I very much doubt if there is not a crime aficionado who is unaware of Agatha Christie’s bestselling mystery of all time, And Then There Were None. BBC TV aired their version with a starry cast as a three-parter over the Christmas holidays. If you missed it, you can now buy the DVD from Acorn Media.
Christie’s mystery, recently voted her best by the Crime Writers’ Association, has been adapted for film numerous of the times, amongst them are: 1945 as And Then There Were None, 1965 as Ten Little Indians, Maria Bravo’s Italian version in 1970 as 5 Bablole per la luna d’agosto. Even the BBC had a crack at it back in 1949 as Ten Little Niggers.
But this current version is Christie par excellence with its isolated island setting, a motley band of victims and suspects, and a fiendish denouement. Miss Marple— it isn’t. And if you are unfamiliar with the tale this précis might help: Set in 1939, ten strangers from differing backgrounds are lured to remote Soldier Island off the Devon coast for a get-together by the mysterious Mr and Mrs U N Owen. It’s not long before the guests all realise that none of them has ever met either of the Owens, who are absent from the cut-off island.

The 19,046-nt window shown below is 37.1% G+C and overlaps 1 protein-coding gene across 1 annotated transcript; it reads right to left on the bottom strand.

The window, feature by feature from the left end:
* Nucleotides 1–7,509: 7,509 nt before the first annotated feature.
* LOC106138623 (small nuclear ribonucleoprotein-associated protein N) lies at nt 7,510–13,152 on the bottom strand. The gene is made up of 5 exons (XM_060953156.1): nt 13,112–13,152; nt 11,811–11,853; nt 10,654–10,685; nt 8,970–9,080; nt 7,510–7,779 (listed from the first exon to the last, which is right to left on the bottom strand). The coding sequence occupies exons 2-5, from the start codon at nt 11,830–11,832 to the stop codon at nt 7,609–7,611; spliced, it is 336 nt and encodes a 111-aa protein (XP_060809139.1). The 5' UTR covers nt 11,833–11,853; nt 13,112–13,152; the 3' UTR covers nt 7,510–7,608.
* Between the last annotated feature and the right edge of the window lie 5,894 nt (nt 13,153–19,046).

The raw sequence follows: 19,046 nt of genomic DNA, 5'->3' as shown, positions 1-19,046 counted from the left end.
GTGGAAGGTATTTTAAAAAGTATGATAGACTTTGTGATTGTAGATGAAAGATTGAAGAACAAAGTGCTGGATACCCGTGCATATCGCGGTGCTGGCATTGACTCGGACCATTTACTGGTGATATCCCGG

And Then The Were None is a beautifully produced mini-series, and is a showcase for BBC TV doing what it does best with a stellar cast including Aidan Tuner, Charles Dance, Miranda Richardson, Sam Neil, Toby Stephens, Maeve Dermody, Douglas Booth and Burn Gorman. A real advantage of spreading the story over three episodes is that it unfolds slowly, so that tensions beneath the gentility gradually surface before the mayhem begins. Having said that, at 180 minutes running time, watched in one sitting, you won’t feel that you’ve lost a moment of your life.
The cinematography is simply stunning with its use of colours to enhance scenes. It reminded me of Dean Semler's work on Dances With Wolves with its contrast of the landscape's bleakness and the luscious interiors. The attention to period detail and a terrific score helps lift this superb production head and shoulders above its predecessors. The transfer to DVD is very good but I’d love to see it in Blu Ray format and on 4K. Would I recommend it? Of course I would.